NEW YORK (GenomeWeb) – Noninvasive prenatal testing company NIPD Genetics plans to add testing for subchromosomal alterations to its Veracity NIPT later this year. The firm recently published a proof-of-concept study in PLOS One, demonstrating that in artificial samples, its targeted sequencing approach can detect seven subchromosomal alterations.
Philippos Patsalis, CEO of the Cyprus-based company, said in an interview that NIPD Genetics has since developed an upgraded version of the test and will validate it in both artificial and clinical samples before making it available at its CAP accredited laboratory in Nicosia by the end of March.
The company launched Veracity, which is based on a proprietary targeted sequencing and analysis approach, in 2015, and the test is now available in 12 countries, Patsalis said. Sales have grown 300 percent since its launch, he said, and the firm raised €5 million ($5.4 million) in a private financing round last year.
In order to detect subchromosomal alterations, the company harnessed its existing targeted sequencing approach. The firm uses what it calls TACS for targeted capture sequences, which are essentially baits that it develops in house to target certain sequences. The TACS are designed to target genomic regions with certain characteristics: no known copy number variants, not in or near repetitive elements, and not in areas with complex 3D structures. The TACS then enrich the selected genomic regions through in-solution hybridization of an already prepared Illumina sequencing library. In this study, the team designed 755 TACS to analyze seven syndromes: 1p36 deletion, 22q11.2 deletion, Smith-Magenis, Potocki-Lupski, Miller-Dieker, NF1 microdeletion, and Wolf-Hirschhorn. In addition, 490 TACS were used to target reference regions on chromosomes 1 and 12.
Patsalis said that the group has since upgraded the test to include more TACS that take into consideration the complexity of the human genome in those regions.
For the proof-of-concept study, the NIPD Genetics team looked at artificial samples that mimic affected pregnancies — they spiked DNA from affected samples acquired from the Cyprus Institute of Neurology and Genetics biobank into plasma DNA of non-pregnant women. As controls, the team analyzed samples spiked with normal genomic DNA and cell-free DNA samples from normal pregnancies. The researchers also sheared the DNA to an average of 200 base pairs in order to mimic cell-free DNA, which is fragmented.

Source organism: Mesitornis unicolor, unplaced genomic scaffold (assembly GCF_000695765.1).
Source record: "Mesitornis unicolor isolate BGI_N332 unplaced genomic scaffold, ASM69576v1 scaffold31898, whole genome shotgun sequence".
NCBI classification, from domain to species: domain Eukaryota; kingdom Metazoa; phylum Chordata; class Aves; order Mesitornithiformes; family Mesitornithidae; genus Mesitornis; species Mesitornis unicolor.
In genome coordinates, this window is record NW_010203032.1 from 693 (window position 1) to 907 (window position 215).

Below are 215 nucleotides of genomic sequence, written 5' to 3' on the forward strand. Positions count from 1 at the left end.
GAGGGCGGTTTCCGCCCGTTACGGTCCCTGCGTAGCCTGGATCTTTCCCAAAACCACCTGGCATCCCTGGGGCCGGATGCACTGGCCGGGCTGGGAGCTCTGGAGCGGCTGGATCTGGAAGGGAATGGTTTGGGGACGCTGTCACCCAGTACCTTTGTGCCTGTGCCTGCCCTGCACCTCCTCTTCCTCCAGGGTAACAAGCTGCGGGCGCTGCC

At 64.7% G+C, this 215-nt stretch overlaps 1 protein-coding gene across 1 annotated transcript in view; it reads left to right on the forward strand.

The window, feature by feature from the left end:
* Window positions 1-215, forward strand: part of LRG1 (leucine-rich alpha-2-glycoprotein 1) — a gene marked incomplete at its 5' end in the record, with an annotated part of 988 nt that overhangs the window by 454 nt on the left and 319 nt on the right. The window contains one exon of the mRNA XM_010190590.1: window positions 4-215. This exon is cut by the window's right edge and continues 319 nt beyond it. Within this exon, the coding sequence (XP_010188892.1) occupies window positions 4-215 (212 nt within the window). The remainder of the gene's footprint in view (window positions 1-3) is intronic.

For the spiked samples, they simulated various fetal fractions by spiking in the affected DNA at three different concentrations: 20 percent, 10 percent, and 5 percent.
Overall, they evaluated 33 normal pregnancies, 21 artificially created affected samples, and 17 artificially created unaffected samples. Two artificially generated affected samples were excluded from analysis because of low sequencing coverage. Of the remaining 19 affected samples, all were called with no false negatives. In addition, all unaffected samples were called correctly with no false positives.
Dennis Lo, director of the Li Ka Shing Institute of Health Sciences at the Chinese University of Hong Kong who developed the NIPT technology that was commercialized by Sequenom, said in an email that the assay would need to be analyzed in "a cohort of real cases of sufficient numbers" before conclusions could be drawn as to how well it performs. "There are many biophysical differences between the DNA carrying fetal genetic information that is released by the placenta into maternal plasma and artificial samples," he said.
For instance, he said, in order to simulate cell-free DNA, the NIPD Genetics group fragmented the DNA to an average of 200 bases. In reality, however, fetal cell-free DNA tends to be shorter than maternal cell-free DNA, with the most prevalent size being 140 bases, versus 166 bases for maternal DNA. In addition, recent work performed by Lo's group has found that fragmentation may not be random. Non-random fragmentation "could result in differences in the relative concentrations of different [genomic] regions in plasma," which is not captured in the artificial samples, he said.
Patsalis noted that NIPD Genetics will validate its test in clinical samples, and said that a clinical study will be completed by mid March. He added that an advantage of the targeted sequencing approach is that it enables the detection of smaller alterations, since samples can be sequenced to a higher depth. In the PLOS One study, the assay detected a microdeletion as small as 500 kilobases.
In addition, Patsalis said, the company is looking to demonstrate that it can detect other fetal abnormalities, like single-gene disorders. As a commercial test, customers will have three different options for Veracity. The test can be ordered to screen for trisomies 21, 18, and 13 only, or customers can add sex chromosome aneuploidy screening, the subchromosomal alteration panel, or both. Patsalis declined to disclose the prices of each version of the test and said that it varied by country.
He added that the firm also plans to expand into other areas of reproductive health — including preimplantation testing and postnatal testing — as well as oncology. Its work with cell-free DNA is relevant not only for noninvasive prenatal testing, Patsalis said, but also in the cancer liquid biopsy space. The company has also been continuing its epigenetic research of "identifying and characterizing methylation-based markers that can potentially be used for prenatal testing," he said.